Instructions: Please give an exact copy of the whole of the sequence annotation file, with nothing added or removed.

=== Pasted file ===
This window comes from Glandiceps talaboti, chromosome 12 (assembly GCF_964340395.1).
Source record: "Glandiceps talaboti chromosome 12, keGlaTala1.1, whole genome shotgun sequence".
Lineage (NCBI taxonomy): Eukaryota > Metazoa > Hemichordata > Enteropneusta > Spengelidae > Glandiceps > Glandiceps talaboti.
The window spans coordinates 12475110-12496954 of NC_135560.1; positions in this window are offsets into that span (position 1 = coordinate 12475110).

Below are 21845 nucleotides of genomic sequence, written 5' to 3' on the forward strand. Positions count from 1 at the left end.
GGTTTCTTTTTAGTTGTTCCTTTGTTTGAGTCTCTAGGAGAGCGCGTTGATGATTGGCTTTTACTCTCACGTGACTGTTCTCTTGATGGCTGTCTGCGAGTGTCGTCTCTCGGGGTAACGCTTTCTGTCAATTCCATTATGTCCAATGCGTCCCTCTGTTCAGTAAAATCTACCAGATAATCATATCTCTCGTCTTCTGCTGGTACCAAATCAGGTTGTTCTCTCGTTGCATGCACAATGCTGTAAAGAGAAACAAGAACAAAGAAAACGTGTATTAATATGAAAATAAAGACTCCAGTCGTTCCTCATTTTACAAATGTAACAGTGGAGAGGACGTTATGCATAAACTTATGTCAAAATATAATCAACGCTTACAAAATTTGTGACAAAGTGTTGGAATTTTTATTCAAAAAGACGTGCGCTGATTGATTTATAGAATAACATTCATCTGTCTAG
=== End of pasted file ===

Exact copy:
This window comes from Glandiceps talaboti, chromosome 12 (assembly GCF_964340395.1).
Source record: "Glandiceps talaboti chromosome 12, keGlaTala1.1, whole genome shotgun sequence".
Lineage (NCBI taxonomy): Eukaryota > Metazoa > Hemichordata > Enteropneusta > Spengelidae > Glandiceps > Glandiceps talaboti.
The window spans coordinates 12475110-12496954 of NC_135560.1; positions in this window are offsets into that span (position 1 = coordinate 12475110).

Below are 21845 nucleotides of genomic sequence, written 5' to 3' on the forward strand. Positions count from 1 at the left end.
GGTTTCTTTTTAGTTGTTCCTTTGTTTGAGTCTCTAGGAGAGCGCGTTGATGATTGGCTTTTACTCTCACGTGACTGTTCTCTTGATGGCTGTCTGCGAGTGTCGTCTCTCGGGGTAACGCTTTCTGTCAATTCCATTATGTCCAATGCGTCCCTCTGTTCAGTAAAATCTACCAGATAATCATATCTCTCGTCTTCTGCTGGTACCAAATCAGGTTGTTCTCTCGTTGCATGCACAATGCTGTAAAGAGAAACAAGAACAAAGAAAACGTGTATTAATATGAAAATAAAGACTCCAGTCGTTCCTCATTTTACAAATGTAACAGTGGAGAGGACGTTATGCATAAACTTATGTCAAAATATAATCAACGCTTACAAAATTTGTGACAAAGTGTTGGAATTTTTATTCAAAAAGACGTGCGCTGATTGATTTATAGAATAACATTCATCTGTCTAG